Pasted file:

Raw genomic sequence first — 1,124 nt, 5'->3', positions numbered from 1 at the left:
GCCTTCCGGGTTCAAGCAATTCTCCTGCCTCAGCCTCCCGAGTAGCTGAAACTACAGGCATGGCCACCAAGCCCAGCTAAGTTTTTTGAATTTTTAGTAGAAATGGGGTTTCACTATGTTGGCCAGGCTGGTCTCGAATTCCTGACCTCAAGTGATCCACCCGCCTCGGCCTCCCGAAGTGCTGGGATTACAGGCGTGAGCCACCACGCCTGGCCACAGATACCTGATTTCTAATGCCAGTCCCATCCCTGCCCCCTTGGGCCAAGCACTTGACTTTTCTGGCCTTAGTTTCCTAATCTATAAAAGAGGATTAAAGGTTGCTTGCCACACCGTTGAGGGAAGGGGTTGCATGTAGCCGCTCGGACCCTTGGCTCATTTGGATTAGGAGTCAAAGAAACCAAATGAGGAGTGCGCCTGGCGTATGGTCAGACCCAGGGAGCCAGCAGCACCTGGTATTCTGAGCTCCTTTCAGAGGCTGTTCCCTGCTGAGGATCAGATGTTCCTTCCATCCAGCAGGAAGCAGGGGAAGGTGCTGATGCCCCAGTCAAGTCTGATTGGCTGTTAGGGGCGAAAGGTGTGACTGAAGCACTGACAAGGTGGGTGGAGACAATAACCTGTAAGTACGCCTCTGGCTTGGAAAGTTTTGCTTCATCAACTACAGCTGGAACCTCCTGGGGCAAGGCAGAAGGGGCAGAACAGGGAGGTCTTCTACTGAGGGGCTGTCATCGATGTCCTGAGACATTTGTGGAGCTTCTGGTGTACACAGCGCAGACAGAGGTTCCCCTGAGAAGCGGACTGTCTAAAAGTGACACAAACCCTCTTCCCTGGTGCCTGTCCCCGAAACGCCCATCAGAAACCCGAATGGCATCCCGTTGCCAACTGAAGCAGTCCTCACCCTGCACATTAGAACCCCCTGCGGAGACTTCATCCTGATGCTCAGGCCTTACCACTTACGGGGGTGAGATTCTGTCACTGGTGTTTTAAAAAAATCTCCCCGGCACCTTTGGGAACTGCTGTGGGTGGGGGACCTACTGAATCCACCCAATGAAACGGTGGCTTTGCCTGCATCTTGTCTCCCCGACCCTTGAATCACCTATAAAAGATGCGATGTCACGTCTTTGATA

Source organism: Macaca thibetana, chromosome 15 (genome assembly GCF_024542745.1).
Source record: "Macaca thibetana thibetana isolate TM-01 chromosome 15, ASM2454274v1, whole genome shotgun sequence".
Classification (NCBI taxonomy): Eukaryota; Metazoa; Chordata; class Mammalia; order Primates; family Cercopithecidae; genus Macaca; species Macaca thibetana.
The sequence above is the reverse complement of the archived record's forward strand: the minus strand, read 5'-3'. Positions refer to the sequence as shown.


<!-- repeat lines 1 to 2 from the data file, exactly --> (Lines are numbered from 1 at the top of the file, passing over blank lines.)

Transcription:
Raw genomic sequence first — 1,124 nt, 5'->3', positions numbered from 1 at the left:
GCCTTCCGGGTTCAAGCAATTCTCCTGCCTCAGCCTCCCGAGTAGCTGAAACTACAGGCATGGCCACCAAGCCCAGCTAAGTTTTTTGAATTTTTAGTAGAAATGGGGTTTCACTATGTTGGCCAGGCTGGTCTCGAATTCCTGACCTCAAGTGATCCACCCGCCTCGGCCTCCCGAAGTGCTGGGATTACAGGCGTGAGCCACCACGCCTGGCCACAGATACCTGATTTCTAATGCCAGTCCCATCCCTGCCCCCTTGGGCCAAGCACTTGACTTTTCTGGCCTTAGTTTCCTAATCTATAAAAGAGGATTAAAGGTTGCTTGCCACACCGTTGAGGGAAGGGGTTGCATGTAGCCGCTCGGACCCTTGGCTCATTTGGATTAGGAGTCAAAGAAACCAAATGAGGAGTGCGCCTGGCGTATGGTCAGACCCAGGGAGCCAGCAGCACCTGGTATTCTGAGCTCCTTTCAGAGGCTGTTCCCTGCTGAGGATCAGATGTTCCTTCCATCCAGCAGGAAGCAGGGGAAGGTGCTGATGCCCCAGTCAAGTCTGATTGGCTGTTAGGGGCGAAAGGTGTGACTGAAGCACTGACAAGGTGGGTGGAGACAATAACCTGTAAGTACGCCTCTGGCTTGGAAAGTTTTGCTTCATCAACTACAGCTGGAACCTCCTGGGGCAAGGCAGAAGGGGCAGAACAGGGAGGTCTTCTACTGAGGGGCTGTCATCGATGTCCTGAGACATTTGTGGAGCTTCTGGTGTACACAGCGCAGACAGAGGTTCCCCTGAGAAGCGGACTGTCTAAAAGTGACACAAACCCTCTTCCCTGGTGCCTGTCCCCGAAACGCCCATCAGAAACCCGAATGGCATCCCGTTGCCAACTGAAGCAGTCCTCACCCTGCACATTAGAACCCCCTGCGGAGACTTCATCCTGATGCTCAGGCCTTACCACTTACGGGGGTGAGATTCTGTCACTGGTGTTTTAAAAAAATCTCCCCGGCACCTTTGGGAACTGCTGTGGGTGGGGGACCTACTGAATCCACCCAATGAAACGGTGGCTTTGCCTGCATCTTGTCTCCCCGACCCTTGAATCACCTATAAAAGATGCGATGTCACGTCTTTGATA